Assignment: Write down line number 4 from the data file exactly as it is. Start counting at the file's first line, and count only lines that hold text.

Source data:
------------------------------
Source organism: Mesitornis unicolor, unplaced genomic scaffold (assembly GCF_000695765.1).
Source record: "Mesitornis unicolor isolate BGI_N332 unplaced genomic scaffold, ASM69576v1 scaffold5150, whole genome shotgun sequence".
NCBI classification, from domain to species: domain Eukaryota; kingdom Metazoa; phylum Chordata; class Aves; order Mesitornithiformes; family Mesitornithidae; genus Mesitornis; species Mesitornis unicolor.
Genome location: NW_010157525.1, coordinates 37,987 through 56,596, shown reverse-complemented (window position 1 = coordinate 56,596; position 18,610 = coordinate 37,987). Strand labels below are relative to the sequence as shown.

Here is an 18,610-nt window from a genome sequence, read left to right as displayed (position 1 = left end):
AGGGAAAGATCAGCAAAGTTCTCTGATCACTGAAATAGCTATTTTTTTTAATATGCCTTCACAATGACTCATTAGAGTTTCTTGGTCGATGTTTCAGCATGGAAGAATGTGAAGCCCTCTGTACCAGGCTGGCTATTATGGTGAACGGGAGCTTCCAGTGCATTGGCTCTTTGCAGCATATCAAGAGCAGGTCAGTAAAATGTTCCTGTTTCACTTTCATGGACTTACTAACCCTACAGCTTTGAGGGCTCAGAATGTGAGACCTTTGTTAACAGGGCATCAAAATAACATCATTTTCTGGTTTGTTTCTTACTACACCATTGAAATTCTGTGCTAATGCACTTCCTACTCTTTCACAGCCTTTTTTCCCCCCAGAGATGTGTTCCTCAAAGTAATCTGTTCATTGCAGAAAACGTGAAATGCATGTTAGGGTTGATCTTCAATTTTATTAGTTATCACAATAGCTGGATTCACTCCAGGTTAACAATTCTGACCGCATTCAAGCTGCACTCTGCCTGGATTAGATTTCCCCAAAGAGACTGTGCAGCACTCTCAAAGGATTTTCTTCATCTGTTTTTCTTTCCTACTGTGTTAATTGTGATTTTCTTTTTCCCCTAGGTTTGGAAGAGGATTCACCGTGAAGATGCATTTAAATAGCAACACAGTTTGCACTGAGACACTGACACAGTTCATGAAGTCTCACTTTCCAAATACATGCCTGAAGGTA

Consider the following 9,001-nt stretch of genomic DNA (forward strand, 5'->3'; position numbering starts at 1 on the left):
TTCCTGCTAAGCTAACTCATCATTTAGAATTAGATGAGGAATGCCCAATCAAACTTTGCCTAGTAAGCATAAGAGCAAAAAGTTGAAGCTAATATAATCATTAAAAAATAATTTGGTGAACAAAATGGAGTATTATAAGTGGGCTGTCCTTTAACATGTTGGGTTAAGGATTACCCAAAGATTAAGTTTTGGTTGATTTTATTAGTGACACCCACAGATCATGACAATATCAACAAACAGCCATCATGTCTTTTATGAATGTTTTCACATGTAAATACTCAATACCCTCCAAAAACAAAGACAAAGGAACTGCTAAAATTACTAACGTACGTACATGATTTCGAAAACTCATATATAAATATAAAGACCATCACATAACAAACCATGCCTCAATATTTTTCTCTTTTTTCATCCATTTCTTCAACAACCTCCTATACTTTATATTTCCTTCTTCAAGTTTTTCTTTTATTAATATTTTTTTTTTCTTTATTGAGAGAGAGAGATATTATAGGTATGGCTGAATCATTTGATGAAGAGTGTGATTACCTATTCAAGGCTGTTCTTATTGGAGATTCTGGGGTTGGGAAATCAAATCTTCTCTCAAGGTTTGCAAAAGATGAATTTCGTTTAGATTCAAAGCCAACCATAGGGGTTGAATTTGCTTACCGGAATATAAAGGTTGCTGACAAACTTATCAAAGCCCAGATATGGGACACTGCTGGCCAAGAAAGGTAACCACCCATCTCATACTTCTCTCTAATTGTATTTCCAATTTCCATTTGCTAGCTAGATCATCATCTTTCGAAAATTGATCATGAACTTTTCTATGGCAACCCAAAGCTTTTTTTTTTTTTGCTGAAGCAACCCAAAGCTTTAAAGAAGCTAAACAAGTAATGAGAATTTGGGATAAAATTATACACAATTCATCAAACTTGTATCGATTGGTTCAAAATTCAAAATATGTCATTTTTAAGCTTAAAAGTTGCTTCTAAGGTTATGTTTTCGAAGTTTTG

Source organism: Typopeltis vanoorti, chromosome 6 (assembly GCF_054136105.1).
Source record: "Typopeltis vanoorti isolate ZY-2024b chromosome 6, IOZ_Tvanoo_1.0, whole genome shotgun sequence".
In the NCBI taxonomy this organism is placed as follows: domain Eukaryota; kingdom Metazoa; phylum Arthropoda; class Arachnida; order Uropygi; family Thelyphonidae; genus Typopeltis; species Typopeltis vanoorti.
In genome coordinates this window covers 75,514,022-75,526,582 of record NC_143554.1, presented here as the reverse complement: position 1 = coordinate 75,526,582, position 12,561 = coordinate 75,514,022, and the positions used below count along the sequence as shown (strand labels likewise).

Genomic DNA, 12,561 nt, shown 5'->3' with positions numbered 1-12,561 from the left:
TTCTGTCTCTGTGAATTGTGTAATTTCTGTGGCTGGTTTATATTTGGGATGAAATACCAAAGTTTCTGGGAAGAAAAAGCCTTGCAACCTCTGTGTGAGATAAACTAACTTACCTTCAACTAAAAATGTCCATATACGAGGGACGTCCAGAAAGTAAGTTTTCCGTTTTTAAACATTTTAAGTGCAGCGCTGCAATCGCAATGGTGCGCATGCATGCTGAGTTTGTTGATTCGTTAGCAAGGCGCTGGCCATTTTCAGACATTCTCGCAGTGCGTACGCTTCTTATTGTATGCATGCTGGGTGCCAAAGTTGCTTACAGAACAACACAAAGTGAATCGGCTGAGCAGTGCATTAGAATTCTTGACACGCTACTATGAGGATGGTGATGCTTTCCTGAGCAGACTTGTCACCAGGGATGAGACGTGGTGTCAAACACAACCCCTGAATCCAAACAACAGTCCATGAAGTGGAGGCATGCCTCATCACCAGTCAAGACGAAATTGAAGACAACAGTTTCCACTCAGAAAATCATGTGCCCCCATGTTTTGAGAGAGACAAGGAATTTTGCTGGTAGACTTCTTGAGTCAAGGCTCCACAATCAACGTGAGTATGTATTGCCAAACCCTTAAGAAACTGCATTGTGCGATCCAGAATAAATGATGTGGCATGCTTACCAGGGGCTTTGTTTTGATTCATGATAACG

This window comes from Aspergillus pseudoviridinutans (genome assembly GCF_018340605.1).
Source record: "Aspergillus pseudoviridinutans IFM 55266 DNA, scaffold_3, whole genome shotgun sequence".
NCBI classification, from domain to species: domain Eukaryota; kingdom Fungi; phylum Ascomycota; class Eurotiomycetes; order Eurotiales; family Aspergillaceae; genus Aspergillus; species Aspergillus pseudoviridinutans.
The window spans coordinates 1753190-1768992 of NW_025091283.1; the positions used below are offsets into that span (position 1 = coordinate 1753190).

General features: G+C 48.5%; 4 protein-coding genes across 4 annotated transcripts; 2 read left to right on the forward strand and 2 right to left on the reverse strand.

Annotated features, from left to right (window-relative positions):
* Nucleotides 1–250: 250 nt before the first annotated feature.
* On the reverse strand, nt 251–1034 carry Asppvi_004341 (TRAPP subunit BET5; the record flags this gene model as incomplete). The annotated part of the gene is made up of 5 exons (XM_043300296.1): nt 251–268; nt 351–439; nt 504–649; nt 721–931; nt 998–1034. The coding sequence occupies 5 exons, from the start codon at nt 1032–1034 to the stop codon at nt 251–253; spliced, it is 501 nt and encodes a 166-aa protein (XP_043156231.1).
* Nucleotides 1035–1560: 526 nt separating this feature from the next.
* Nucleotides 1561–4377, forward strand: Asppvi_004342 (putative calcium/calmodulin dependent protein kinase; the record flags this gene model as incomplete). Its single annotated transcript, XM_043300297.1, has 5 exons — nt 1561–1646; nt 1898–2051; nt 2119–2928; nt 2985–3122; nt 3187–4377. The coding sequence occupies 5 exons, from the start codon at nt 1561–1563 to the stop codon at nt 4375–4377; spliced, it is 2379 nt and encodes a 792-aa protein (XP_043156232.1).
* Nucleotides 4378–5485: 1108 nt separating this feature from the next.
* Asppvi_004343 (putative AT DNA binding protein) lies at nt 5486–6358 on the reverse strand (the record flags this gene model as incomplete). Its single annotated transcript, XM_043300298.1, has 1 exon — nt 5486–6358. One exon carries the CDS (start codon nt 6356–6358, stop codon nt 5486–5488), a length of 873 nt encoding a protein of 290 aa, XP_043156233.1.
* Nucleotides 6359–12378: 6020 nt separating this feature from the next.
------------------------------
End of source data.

Genome location: NW_010157525.1, coordinates 37,987 through 56,596, shown reverse-complemented (window position 1 = coordinate 56,596; position 18,610 = coordinate 37,987). Strand labels below are relative to the sequence as shown.